Volvo plans China autonomous car experiment

| Transport

Volvo Drive Me autonomous test vehicle

Up to 100 Volvo autonomous cars could soon by being driven on Chinese roads as part of a safe driving experiment being planned by the Swedish manufacturer.

The most advanced autonomous driving experiment ever undertaken in China is being planned by Volvo with the automotive giant envisioning up to 100 cars being used on the country’s roads once it has concluded negotiations on achieving the correct infrastructure and permissions from key cities.

The vision that Volvo has for its autonomous driving programme is to improve safety as well as reduce congestion and pollution. It also believes that drivers will benefit from the ability to use their time in their cars more valuably as a result of advanced autonomy.

With a focus on the company’s long-held reputation for advanced safety and a commitment to safer roads worldwide, Volvo’s president and CEO, Håkan Samuelsson commented, “Autonomous driving can make a significant contribution to road safety and the sooner autonomous cars are on the roads, the sooner lives will start being saved.”

Whilst welcoming the positive steps that China has already taken in the development of driverless cars, Mr Samuelsson is nonetheless encouraging it to do more to try and speed up the implementation of the regulations that will oversee autonomous driving cars in future.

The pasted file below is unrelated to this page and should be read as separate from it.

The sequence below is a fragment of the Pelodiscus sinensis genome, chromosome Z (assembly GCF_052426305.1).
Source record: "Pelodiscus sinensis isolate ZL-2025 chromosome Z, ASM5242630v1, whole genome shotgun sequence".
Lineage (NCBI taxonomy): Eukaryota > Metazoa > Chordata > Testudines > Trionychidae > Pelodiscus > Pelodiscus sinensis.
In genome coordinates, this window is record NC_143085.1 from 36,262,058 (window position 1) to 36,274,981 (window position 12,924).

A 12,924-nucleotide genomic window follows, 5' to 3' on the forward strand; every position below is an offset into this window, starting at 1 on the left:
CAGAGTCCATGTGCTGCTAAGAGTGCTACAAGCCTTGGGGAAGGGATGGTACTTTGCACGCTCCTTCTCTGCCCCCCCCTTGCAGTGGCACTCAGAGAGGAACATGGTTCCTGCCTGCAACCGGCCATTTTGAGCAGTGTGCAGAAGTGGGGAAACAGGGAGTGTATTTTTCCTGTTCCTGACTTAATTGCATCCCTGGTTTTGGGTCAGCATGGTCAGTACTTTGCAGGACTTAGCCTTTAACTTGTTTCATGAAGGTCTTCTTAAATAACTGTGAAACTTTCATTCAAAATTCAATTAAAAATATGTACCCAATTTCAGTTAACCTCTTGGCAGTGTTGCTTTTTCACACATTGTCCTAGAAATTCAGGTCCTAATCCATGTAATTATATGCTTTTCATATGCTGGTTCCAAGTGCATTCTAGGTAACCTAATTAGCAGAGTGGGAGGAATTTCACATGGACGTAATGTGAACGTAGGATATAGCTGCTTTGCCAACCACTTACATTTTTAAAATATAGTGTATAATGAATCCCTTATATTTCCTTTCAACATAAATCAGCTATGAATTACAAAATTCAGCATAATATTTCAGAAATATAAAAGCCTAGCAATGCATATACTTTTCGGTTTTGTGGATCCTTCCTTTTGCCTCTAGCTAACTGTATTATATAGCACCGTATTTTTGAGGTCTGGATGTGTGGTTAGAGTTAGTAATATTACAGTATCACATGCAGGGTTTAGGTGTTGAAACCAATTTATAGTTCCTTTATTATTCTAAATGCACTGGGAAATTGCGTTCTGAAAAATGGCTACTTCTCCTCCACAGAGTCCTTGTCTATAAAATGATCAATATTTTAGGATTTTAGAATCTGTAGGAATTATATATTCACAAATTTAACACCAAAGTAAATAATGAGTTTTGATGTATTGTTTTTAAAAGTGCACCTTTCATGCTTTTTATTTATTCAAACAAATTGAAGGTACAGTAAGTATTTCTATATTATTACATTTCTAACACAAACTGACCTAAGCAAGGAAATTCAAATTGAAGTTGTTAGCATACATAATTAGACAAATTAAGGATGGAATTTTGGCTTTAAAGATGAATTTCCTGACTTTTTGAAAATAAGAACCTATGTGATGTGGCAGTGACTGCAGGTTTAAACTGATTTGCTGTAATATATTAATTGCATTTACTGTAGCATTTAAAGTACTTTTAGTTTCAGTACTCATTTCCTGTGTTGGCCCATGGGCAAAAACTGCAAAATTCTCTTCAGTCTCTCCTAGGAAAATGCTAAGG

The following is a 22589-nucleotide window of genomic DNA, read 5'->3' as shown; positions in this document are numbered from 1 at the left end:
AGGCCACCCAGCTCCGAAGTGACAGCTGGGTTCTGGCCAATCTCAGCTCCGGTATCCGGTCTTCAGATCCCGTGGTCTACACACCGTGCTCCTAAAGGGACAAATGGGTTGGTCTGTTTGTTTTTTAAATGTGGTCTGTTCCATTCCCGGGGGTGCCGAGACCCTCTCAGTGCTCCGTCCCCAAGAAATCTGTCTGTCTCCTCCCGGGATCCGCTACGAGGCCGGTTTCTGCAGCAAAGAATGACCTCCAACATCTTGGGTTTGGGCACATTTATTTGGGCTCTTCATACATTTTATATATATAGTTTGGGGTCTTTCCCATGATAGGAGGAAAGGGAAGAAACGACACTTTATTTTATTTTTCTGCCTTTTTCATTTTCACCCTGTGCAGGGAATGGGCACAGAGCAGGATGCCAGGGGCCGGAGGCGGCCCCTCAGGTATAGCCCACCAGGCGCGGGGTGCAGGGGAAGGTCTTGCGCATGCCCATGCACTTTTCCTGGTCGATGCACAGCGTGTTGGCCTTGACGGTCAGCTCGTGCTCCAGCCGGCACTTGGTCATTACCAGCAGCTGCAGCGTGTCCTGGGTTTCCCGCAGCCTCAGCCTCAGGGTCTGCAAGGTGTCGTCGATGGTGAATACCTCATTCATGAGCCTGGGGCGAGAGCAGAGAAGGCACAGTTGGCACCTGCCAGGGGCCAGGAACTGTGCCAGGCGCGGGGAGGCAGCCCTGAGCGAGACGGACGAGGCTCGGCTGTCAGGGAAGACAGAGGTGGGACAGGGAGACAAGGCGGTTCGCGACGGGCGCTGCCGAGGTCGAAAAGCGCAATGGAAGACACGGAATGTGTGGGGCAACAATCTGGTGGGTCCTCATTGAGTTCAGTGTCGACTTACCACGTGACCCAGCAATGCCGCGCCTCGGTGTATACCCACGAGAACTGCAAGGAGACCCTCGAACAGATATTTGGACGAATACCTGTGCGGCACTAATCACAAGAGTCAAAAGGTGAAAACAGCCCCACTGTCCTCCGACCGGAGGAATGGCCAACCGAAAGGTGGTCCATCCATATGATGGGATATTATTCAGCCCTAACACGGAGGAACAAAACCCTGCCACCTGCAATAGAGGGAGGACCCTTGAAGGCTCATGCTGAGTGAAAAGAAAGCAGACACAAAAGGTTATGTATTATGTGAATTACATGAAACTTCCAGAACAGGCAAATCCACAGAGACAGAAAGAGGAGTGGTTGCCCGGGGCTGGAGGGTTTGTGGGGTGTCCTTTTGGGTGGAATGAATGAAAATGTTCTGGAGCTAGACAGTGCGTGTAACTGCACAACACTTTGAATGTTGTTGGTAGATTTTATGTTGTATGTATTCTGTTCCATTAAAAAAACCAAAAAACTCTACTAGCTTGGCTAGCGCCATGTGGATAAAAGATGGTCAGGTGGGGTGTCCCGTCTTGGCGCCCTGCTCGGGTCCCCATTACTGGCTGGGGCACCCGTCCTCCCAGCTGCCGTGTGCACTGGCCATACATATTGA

“There are multiple benefits to autonomous cars,” said Mr Samuelsson. “That is why governments need to put in place the legislation to allow them onto the streets as soon as possible. The car industry cannot do it all by itself. We need government help.”

Safety, congestion, pollution and the saving of time are the four key benefits that China will see with the introduction of autonomous cars with independent research having revealed that autonomy has the potential to reduce the number of car accidents very significantly, since up to 90% of all accidents are caused by human error, something that disappears with driverless cars.

Congestion can also be reduced significantly since the technology promotes smoother vehicular movement and a reduction in traffic jams. Moving towards the elimination of congestion also cuts dangerous emissions and reduces associated pollution.

Mr Samuelsson will welcome moves by regulators and car makers in the US and Europe to develop AD cars and infrastructure, but he will also encourage all the parties involved to work more constructively together to avoid patchwork global regulations, technological duplication and needless expense.

According to Mr Samuelsson, autonomy isn’t just about car technology, it is also about getting the right rules and laws in place. Seeing the automotive industry and regulators working together as being a natural step, Mr Samuelsson concluded, “Our starting point is that both the public and private sectors stand to benefit from new technologies and industries, so it is better to build bridges and work together than to all go in different directions.”

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